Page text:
Even listing those pieces invited my head to drop onto the keyboard, hard. Who else is going to play something for violin, clarinet, marimba, and two organs, other than those who asked for it? It's a fine piece Build, Make, Do is, but in five years it's never been downloaded.

As I check for the clarity and attractiveness of the Build, Make, Do score, though, I wonder what drives composers to fiddle with their scores, revising music they've written years before. Is there really a way to recover one's state of mind? Is the revision a rethinking? If it is, the performer is put in the awkward position of having to accept a schizophrenic view of a composition.

Yet occasionally one does uncover more in a composition than was well explicated the first time around. It suggests more. A composer whom I consider a mentor once told me how much he disliked one of my pieces because it did not fulfill what it promised, and I since became sensitive to the natural form of the idea, much as sculptors look for idea direction and completion within the wood or the marble. For example, I taught at the Vermont Governor's Institute for the Arts where, during the final day's farewell party, students brought around journals for each of us to write in. My comment to one student was a brief, evocative flute composition -- written as the thump & scream of a rock band filled the room. The memory of the piece stayed with me (not the piece itself, which faded as they all do) and some years later the student sent me a copy, which I then copied out and titled Noma. But that brief composition had more to say, as became obvious when it was played so beautifully by Ned McGowan in 2003. And so on the death of my wife's father in 2005, the music ran itself out into a long arch of sound, becoming Shahmat, fulfilling its promise.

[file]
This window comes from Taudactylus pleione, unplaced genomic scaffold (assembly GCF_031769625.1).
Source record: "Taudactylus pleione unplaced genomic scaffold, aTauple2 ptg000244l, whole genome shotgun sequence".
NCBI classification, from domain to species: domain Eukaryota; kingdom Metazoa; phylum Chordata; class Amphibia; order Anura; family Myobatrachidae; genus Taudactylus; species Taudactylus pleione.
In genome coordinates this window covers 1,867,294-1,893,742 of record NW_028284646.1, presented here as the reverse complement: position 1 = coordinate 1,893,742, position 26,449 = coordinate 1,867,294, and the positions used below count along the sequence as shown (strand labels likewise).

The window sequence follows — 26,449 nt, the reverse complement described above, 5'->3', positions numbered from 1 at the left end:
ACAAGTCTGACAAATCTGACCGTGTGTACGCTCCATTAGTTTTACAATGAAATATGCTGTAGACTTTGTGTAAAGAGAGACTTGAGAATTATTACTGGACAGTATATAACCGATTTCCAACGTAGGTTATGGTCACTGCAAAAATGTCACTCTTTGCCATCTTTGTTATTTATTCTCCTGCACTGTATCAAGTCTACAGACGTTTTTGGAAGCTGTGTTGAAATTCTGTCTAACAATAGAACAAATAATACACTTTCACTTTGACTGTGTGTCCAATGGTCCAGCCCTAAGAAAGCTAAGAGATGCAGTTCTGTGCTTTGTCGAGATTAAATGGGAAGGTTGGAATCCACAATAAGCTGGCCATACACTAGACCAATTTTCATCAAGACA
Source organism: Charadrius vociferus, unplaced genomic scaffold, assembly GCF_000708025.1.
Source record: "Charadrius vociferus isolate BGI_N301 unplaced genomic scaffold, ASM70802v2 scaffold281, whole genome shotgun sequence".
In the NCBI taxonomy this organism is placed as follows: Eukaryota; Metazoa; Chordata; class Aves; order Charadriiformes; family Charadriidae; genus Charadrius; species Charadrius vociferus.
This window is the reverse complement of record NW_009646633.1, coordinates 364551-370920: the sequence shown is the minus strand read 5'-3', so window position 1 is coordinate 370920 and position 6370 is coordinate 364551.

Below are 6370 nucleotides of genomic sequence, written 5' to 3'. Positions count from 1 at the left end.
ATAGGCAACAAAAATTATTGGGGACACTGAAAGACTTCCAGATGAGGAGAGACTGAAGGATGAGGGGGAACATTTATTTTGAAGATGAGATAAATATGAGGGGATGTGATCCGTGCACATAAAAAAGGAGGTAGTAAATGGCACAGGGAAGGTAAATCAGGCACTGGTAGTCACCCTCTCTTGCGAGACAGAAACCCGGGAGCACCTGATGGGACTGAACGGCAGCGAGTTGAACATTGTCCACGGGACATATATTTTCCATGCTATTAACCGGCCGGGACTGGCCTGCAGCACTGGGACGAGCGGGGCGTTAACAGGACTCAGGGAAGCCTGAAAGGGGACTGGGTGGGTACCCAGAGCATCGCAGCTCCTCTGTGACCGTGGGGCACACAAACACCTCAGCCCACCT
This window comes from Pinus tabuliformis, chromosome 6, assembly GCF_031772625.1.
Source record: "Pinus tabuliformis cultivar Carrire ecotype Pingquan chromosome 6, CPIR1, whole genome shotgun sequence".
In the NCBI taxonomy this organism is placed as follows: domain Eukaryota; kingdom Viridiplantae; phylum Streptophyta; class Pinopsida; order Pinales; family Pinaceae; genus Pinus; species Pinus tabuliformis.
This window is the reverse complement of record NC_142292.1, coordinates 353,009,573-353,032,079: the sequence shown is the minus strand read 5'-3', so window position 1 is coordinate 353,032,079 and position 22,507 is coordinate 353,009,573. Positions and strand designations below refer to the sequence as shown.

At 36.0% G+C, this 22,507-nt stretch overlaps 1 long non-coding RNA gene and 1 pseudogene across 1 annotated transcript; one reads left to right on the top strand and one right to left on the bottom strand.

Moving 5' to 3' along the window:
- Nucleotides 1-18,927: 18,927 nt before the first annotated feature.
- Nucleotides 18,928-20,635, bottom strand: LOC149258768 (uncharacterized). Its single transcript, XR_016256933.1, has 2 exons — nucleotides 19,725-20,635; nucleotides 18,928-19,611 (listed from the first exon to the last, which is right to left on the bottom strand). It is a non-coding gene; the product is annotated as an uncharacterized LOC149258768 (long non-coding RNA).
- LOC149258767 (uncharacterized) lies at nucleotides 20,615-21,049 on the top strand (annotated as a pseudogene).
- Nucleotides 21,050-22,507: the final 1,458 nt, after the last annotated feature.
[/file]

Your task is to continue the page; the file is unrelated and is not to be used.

Such surprises are rare. A composition is a sonic time machine -- however much it startles and engages a first-time listener or performer, or even intrigues the composer who becomes reacquainted with its magic, it speaks only from its moment of creation. (The adulation of ancient composers is built upon the concept of art speaking to & through the ages -- patent nonsense. Art is time in a bottle.)